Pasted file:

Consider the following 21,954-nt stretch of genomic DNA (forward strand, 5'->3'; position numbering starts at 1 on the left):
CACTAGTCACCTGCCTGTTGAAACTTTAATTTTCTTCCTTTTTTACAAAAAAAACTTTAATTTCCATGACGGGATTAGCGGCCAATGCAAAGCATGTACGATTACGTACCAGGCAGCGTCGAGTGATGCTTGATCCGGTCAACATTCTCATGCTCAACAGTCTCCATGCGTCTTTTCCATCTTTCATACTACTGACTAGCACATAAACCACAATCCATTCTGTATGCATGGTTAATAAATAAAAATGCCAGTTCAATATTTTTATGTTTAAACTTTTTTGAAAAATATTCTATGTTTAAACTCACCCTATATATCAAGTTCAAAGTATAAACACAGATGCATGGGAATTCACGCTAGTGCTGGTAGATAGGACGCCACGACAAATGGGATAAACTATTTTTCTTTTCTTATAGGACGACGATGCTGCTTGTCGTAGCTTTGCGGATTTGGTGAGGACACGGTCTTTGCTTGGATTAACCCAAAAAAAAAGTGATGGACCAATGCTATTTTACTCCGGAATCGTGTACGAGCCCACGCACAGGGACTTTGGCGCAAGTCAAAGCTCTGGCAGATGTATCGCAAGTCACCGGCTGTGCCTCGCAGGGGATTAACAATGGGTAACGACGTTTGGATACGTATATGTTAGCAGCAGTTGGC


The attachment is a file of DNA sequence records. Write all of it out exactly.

Consider the following 21,954-nt stretch of genomic DNA (forward strand, 5'->3'; position numbering starts at 1 on the left):
CACTAGTCACCTGCCTGTTGAAACTTTAATTTTCTTCCTTTTTTACAAAAAAAACTTTAATTTCCATGACGGGATTAGCGGCCAATGCAAAGCATGTACGATTACGTACCAGGCAGCGTCGAGTGATGCTTGATCCGGTCAACATTCTCATGCTCAACAGTCTCCATGCGTCTTTTCCATCTTTCATACTACTGACTAGCACATAAACCACAATCCATTCTGTATGCATGGTTAATAAATAAAAATGCCAGTTCAATATTTTTATGTTTAAACTTTTTTGAAAAATATTCTATGTTTAAACTCACCCTATATATCAAGTTCAAAGTATAAACACAGATGCATGGGAATTCACGCTAGTGCTGGTAGATAGGACGCCACGACAAATGGGATAAACTATTTTTCTTTTCTTATAGGACGACGATGCTGCTTGTCGTAGCTTTGCGGATTTGGTGAGGACACGGTCTTTGCTTGGATTAACCCAAAAAAAAAGTGATGGACCAATGCTATTTTACTCCGGAATCGTGTACGAGCCCACGCACAGGGACTTTGGCGCAAGTCAAAGCTCTGGCAGATGTATCGCAAGTCACCGGCTGTGCCTCGCAGGGGATTAACAATGGGTAACGACGTTTGGATACGTATATGTTAGCAGCAGTTGGC